Standard Article

Climate Change and North American Great Plains' Drought

Physical Processes

  1. David J. Sauchyn1,
  2. Barrie R. Bonsal2

Published Online: 15 JAN 2013

DOI: 10.1002/9780470057339.vnn123

Encyclopedia of Environmetrics

Encyclopedia of Environmetrics

How to Cite

Sauchyn, D. J. and Bonsal, B. R. 2013. Climate Change and North American Great Plains' Drought. Encyclopedia of Environmetrics. 1.

Author Information

  1. 1

    University of Regina, Regina, SK, Canada

  2. 2

    Environment Canada, Saskatoon, SK, Canada

Publication History

  1. Published Online: 15 JAN 2013


Since human activities and ecosystem health are dependent on adequate, reliable water supplies, droughts pose a serious threat to society and the environment. Over much of the Northern Hemisphere high latitudes, droughts are a recurrent feature of the natural climate as evidenced from direct measurements during the instrumental period, and as inferred from paleo-reconstructions dating back several centuries. However, concern has been expressed regarding climate-change impacts on future drought frequency, duration, and severity over various regions of the world and in particular, continental interior regions at high latitudes. This article synthesizes relevant scientific research regarding drought in the North American Great Plains, and the Canadian Prairies in particular. First, we review existing knowledge regarding the large-scale atmospheric causes of North American drought. This is followed by a synopsis of past trends and variability of drought occurrence in the instrumental and paleo record. We then summarize research on the future drought in a changing climate. This article concludes with the identification of major research gaps that will aid in the ability to understand and predict future changes to Great Plains' droughts.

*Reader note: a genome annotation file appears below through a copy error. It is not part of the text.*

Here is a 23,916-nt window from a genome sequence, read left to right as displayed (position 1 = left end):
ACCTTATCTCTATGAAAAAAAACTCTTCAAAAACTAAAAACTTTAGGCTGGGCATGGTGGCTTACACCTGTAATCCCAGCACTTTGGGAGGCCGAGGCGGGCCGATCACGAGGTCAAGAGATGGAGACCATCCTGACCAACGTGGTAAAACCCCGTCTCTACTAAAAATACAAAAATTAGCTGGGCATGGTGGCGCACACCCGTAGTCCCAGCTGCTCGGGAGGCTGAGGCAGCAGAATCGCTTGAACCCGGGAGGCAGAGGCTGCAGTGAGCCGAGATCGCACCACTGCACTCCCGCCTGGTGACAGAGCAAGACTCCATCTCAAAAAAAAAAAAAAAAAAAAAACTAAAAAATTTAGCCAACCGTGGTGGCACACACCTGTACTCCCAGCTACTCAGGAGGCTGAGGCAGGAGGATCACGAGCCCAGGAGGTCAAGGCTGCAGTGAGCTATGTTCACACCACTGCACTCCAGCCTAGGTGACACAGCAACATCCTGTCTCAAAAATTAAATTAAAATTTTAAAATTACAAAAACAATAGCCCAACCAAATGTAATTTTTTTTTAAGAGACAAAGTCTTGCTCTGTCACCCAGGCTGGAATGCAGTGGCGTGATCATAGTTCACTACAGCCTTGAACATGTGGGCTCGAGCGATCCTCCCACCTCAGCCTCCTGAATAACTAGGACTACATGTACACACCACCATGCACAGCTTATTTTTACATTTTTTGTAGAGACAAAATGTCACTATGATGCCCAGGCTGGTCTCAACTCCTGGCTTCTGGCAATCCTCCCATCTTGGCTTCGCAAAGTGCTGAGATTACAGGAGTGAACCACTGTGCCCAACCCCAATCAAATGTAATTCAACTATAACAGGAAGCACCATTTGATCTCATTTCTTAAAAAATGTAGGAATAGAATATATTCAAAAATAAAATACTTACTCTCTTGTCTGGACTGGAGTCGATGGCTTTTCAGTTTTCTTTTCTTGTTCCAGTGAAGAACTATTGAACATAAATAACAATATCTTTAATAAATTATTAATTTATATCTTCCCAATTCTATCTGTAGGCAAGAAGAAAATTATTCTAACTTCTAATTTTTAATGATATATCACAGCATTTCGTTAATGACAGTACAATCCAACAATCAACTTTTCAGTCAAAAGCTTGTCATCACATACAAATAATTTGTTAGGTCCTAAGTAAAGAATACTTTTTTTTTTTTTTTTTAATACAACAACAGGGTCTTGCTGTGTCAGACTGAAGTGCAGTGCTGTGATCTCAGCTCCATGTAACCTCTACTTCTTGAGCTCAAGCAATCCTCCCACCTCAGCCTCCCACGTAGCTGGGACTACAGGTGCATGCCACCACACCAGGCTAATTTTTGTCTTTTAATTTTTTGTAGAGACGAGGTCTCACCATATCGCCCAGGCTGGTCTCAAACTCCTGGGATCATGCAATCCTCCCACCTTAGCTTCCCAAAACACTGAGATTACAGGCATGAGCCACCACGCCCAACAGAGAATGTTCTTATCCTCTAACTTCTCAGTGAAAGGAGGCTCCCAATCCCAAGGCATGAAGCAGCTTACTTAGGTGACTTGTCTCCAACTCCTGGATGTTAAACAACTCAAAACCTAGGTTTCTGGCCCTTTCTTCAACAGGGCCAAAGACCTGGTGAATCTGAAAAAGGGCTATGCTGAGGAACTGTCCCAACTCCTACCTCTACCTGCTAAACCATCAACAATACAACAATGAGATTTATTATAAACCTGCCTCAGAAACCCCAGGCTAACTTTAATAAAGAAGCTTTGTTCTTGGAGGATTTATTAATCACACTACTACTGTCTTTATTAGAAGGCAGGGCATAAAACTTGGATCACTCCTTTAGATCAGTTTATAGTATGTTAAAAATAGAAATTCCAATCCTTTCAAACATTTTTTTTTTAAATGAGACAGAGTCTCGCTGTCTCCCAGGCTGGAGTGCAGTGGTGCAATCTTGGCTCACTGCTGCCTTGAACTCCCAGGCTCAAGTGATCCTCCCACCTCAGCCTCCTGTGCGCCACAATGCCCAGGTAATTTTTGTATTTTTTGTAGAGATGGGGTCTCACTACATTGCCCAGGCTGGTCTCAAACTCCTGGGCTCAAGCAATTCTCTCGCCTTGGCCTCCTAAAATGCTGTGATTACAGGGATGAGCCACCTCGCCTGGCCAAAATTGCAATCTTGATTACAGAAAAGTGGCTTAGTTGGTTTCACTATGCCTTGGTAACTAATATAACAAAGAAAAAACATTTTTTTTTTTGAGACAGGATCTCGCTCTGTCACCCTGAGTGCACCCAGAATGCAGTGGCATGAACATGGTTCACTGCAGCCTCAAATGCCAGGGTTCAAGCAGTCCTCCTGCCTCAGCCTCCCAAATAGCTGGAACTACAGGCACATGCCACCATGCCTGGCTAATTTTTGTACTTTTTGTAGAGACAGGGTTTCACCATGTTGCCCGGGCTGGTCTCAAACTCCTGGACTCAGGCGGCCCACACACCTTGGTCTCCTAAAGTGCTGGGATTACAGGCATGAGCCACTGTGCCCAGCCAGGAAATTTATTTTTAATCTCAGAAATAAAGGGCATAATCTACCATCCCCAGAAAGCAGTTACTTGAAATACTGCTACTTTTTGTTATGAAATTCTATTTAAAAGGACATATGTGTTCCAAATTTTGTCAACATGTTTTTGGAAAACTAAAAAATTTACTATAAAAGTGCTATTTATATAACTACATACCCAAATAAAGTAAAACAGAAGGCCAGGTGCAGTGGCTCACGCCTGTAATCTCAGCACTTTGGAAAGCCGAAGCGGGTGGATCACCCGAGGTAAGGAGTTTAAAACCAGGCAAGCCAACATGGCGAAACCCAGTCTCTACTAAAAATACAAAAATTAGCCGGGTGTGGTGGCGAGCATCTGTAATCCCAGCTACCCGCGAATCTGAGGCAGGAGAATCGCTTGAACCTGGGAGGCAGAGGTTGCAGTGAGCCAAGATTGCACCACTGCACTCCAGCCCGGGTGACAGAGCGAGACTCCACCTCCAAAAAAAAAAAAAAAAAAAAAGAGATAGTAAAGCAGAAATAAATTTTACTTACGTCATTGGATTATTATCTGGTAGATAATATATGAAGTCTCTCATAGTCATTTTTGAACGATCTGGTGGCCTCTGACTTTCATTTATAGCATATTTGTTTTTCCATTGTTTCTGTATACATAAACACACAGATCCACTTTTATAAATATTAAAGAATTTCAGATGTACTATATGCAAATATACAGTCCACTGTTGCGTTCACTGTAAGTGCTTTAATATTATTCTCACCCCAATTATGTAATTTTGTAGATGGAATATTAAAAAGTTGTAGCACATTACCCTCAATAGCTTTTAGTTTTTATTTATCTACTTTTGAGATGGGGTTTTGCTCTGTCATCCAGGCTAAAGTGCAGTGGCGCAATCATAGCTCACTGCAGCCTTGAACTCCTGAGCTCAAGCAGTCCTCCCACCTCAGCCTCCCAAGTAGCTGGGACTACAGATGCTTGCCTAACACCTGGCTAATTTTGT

• drought;
  • climate change;
  • climate variability;
  • teleconnections;
  • PDSI;
  • Great Plains